“I’d Better Bring Home An A”: The Power Of Parent Expectations

This week, Bellwether staff share their perspectives on family and parent engagement. Follow Ahead of the Heard from now until Friday for a series of blog posts that tackle common misconceptions about engaged parents, working with multilingual families, and more. Click here to read other posts in the series thus far.

 

It’s the beginning of the school year, and I’m already behind on my assignments — that is, the flurry of forms to fill out, orientations to attend, and Back-to-School nights to add to the calendar. As an education researcher, I applaud all the efforts to engage me in what’s going on at school — and I love hearing about what my kids are learning — but as a working parent of a middle schooler and a high schooler, I admit I groan a little trying to fit it all in.

Often, parent involvement gets framed as caregivers’ level of interaction with the school — coming to school events and volunteering with the PTA, for example. While such activities may present minor scheduling headaches for me, many caregivers face much bigger obstacles, including lack of childcare, language barriers, or working multiple jobs. Framing engagement around school-based activities can lead to the assumption that the parents who don’t appear, especially low-income parents, are apathetic about their children’s education.

But that assumption is off the mark. A parent or guardian can have a powerful impact on a child’s achievement even if they never set foot in the school. A 2013 meta-synthesis of research on parental involvement drives this point home: out of a wide variety of types of involvement explored in many different studies, parents’ expectations for academic achievement had the strongest impact on students’ academic performance.

A student I met once in a focus group at a large city high school made this point even more succinctly. When asked her thoughts on parent involvement during high school, she said emphatically: “My mom is working in another city right now, so she’s not at home. But I know I better bring home an A, or else!” Even though they were physically separated, her mother’s expectations for high achievement were a very real motivating factor.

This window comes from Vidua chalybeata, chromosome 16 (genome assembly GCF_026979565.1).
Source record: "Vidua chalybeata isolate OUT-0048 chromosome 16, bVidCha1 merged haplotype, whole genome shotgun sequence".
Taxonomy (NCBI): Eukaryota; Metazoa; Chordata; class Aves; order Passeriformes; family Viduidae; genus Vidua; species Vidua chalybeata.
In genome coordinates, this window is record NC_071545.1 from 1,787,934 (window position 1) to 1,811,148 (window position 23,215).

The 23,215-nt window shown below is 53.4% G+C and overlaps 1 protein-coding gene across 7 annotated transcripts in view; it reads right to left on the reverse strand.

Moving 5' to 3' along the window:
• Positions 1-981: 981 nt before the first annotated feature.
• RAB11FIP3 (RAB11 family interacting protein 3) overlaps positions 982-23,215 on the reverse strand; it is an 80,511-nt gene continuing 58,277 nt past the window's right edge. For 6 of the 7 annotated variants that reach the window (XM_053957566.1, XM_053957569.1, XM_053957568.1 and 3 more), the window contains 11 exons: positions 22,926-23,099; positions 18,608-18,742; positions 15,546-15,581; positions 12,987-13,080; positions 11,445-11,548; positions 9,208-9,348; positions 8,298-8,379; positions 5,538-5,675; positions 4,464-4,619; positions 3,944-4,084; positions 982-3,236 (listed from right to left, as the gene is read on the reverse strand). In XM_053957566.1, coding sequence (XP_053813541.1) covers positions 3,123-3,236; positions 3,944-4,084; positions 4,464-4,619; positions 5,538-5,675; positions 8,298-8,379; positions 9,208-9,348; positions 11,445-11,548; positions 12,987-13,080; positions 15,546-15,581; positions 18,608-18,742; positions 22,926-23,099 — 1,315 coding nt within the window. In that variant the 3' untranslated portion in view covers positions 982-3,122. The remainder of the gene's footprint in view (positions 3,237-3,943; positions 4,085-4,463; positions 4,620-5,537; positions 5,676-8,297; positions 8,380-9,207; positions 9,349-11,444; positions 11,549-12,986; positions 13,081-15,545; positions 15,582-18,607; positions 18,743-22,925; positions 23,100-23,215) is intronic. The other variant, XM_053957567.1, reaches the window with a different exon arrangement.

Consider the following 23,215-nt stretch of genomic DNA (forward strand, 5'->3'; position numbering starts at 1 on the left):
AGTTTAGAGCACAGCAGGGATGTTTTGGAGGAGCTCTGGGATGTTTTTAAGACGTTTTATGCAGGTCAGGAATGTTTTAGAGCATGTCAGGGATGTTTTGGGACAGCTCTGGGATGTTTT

Ultimately, a central goal of family engagement is to increase the alignment between home and school in support of each child’s education. One way to do that is by inviting caregivers to the school, but there are many other ways to provide families with the tools they need to champion learning at home. For school leaders and policymakers seeking to engage a wider range of families, below are several examples of strategies that empower parents and guardians to reinforce high expectations for academic achievement, even if they are not able to physically come to the school.

  • Support policies and programs that educate new parents about the role they can play in children’s academic learning and development.

Particularly for at-risk families, early training about how to help children learn can go a long way. In a study of a nurse-family home visiting program that helps new parents understand how to support school readiness (among other things), researchers found a link between program participation and higher academic achievement. This link was particularly strong for children of mothers identified as having low psychological resources to deal with poverty, and the academic benefits lasted even 10 years after the nurse visits had ended. Expanded investment in programs like this could help more parents develop the foundation of skills and knowledge they need to support their children’s learning throughout school.

  • Put information about students’ performance at parents’ fingertips.

There is promising evidence that texting parents with specific information about their children can result in improved achievement.  In a recent study in West Virginia, middle and high school parents received weekly alerts about their child’s absences from class, missed assignments, and falling grades. The study found that the texting program, which was an automated service linked to the school’s information system, “reduce[d] course failures by 38%, increase[d] class attendance by 17% and increase[d] retention,” with more powerful effects for students with lower GPAs.

  • Reach out to solicit meaningful input from parents about their child’s learning.

In order to maximize alignment between parents and schools, it is important to establish two-way communication. For example, many schools are finding that by conducting home visits in the beginning of the year, they can build trust, gain helpful information about students, and establish shared expectations with families. Since such initiatives ask more of teachers, some foundations and schools are teaming up to provide teachers with the training and additional pay they deserve to make these visits effective. Nonetheless, as the former principal of an award-winning DC school describes, the investment in home visits can pay large dividends in helping both families and schools understand what students need in order to succeed.

Promising strategies such as these are grounded in the recognition that even parents who can’t attend a Parent Night or volunteer in the classroom are highly invested in their children’s education. Focusing on that truth will help policymakers and educators design meaningful engagement strategies that truly enhance the power of parents to help students succeed.